Back to the trough for Tesla Motors?

27 09 2011

Fledgling electric automaker Tesla Motors is once again gearing up to ask the federal government for access to low-interest loans. Looks like the first $465 million just wasn’t enough to kick the upstart manufacturer into gear.

They were going to call the Tesla Roadster the Electric Lotus, but it sounded too much like a Prog Rock band name

To those who believe that “public-private partnership” means something other than “subsidies for trendy sectors and kickbacks for the well-connected,” there’s nothing untoward about Tesla’s planned request (though how the recent Solyndra scandal hasn’t opened their eyes is a mystery). Their argument for more spending on cutting-edge companies like Tesla can be persuasive. It typically goes something like this:

Tesla is taking a huge chance on unproven green technology. Their product will benefit all of us in the long run, because their investment in research will lower costs for the entire industry. Because the private sector won’t take a chance on expensive electric technology, it is up to the government to do so in order to protect the environment/create American jobs/promote energy security.

On the surface, the argument seems compelling. But it never addresses why companies aren’t using private funds to develop new technologies–it simply asserts that they do not. This is puzzling, since industry has a long track record of bringing revolutionary products to a mass market. Remember that the horseless carriage itself once seemed like a crazy idea, and earlier investors were likely few and far between. Yet in less than a century, internal combustion-powered vehicles became so commonplace that we practically take them for granted.

Expending capital on research and development is always a risky proposition. Wise companies will only invest where they can reasonably expect to see a return. For generations, however, our leaders have done everything in their power to make it harder for that return to be realized.

This goes far beyond high corporate tax rates: there are a slew of innovation-killing forces at work in America today. Mountains of regulations, political instability, increasingly capricious labor law enforcement, and monetary policies that create, rather than tame, uncertainty–all of these and more add up to create an environment that makes risky technologies with a long development arc but a huge potential payoff (like alternative energy) unattractive to investment.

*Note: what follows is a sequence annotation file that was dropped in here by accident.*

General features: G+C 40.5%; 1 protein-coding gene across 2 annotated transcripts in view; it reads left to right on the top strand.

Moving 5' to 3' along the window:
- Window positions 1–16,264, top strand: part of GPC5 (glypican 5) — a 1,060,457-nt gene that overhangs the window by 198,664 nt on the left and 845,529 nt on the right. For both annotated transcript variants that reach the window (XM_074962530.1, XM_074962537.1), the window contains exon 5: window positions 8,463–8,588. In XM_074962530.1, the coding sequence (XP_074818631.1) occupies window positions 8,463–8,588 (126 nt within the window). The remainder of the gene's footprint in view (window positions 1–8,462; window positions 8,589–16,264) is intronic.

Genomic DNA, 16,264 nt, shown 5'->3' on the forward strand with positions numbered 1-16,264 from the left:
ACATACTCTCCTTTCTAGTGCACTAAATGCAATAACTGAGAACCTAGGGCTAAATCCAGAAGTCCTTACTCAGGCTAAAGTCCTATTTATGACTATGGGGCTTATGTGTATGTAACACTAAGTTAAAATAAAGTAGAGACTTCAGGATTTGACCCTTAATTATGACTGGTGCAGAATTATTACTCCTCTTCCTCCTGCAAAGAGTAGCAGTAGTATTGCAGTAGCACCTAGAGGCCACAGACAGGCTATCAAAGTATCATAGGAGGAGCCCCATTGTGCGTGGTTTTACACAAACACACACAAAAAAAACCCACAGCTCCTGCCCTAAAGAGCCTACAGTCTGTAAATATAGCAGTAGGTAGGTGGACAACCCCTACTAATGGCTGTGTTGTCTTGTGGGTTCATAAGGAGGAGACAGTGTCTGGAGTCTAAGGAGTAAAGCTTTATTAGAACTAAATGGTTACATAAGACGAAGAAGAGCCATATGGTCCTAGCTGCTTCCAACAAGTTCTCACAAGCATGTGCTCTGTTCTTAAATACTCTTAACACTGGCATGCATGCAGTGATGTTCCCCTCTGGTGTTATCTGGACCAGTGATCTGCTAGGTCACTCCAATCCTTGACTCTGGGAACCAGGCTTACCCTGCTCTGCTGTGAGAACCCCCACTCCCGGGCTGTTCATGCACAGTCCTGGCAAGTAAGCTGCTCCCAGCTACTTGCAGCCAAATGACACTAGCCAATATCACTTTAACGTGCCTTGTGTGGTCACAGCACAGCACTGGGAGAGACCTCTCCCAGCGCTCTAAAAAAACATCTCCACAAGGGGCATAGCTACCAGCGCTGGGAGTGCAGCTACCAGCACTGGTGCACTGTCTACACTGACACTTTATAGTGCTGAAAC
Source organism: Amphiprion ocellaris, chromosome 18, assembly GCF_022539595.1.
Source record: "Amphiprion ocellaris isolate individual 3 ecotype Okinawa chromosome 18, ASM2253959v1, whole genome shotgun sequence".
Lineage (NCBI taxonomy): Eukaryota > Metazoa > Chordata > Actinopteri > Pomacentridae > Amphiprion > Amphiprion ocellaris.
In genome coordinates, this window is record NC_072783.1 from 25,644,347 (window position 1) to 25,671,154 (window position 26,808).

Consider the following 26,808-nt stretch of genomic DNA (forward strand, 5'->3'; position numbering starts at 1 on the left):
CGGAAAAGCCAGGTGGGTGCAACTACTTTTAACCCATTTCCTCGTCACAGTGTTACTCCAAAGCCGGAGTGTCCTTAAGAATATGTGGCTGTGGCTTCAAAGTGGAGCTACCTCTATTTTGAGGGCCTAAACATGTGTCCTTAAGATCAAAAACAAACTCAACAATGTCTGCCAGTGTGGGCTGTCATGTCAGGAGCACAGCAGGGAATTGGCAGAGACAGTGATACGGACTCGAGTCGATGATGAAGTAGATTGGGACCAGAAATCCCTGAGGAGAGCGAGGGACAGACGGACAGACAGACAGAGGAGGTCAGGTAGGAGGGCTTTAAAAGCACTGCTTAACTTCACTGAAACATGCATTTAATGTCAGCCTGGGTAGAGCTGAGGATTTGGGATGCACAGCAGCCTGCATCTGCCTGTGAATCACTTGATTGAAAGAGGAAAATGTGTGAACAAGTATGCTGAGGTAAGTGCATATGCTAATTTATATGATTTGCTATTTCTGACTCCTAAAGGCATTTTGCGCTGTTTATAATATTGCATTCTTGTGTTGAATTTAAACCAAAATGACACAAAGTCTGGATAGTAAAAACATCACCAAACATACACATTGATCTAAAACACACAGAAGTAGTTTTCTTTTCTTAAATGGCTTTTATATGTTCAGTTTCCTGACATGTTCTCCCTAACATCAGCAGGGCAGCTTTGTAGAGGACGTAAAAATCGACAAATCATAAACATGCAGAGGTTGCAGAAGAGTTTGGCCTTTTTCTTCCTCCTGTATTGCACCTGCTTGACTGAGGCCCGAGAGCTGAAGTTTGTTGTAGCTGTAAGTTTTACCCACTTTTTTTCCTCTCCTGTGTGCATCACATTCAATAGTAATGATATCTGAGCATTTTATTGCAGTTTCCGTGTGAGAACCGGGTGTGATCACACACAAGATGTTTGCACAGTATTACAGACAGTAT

As much as I respect Tesla’s pioneering spirit, their willingness to turn to federal funding is unacceptable. We do not need to suffer under an economic system where taxpayers back risky gambles on flashy, trendy technology. Instead, we must remove barriers to market entry, eliminate disincentives to long-term investment, and let capital flow to entrepreneurs with bold ideas.




3 responses

27 09 2011
Goodguy Greg

“This is puzzling, since industry has a long track record of bringing revolutionary products to a mass market.”

What long track record. We haven’t had any big changes we had in the auto industry for the last 100 years. Oh you mean how GM destroyed the EV1 and brought us Hummers? Thats real revolutionary right there.

27 09 2011
Graham Kozak

Thanks for the comment! Some people just can’t resist taking a shot at the dearly departed Hummer…not that I blame you. That aside, I think you may have missed my point.

The development of the automobile 100 years ago was a revolutionary departure from the status quo: horse and human-powered transportation. I’m trying to explain why we have so rarely seen similar revolutionary changes since (though asserting that there have been no big changes in auto tech since the time of the Quadricycle is entirely misguided).

We don’t need to invent a conspiracy to explain why there hasn’t been a mass-marketable electric car when readily visible economic factors do the trick. Perhaps you’ll reevaluate your criticism in light of that clarification.

27 09 2011

You stated “industry has a long track record” (not “the auto industry”) so I assumed you meant a range of innovative products, from household goods to communications devices and so on…

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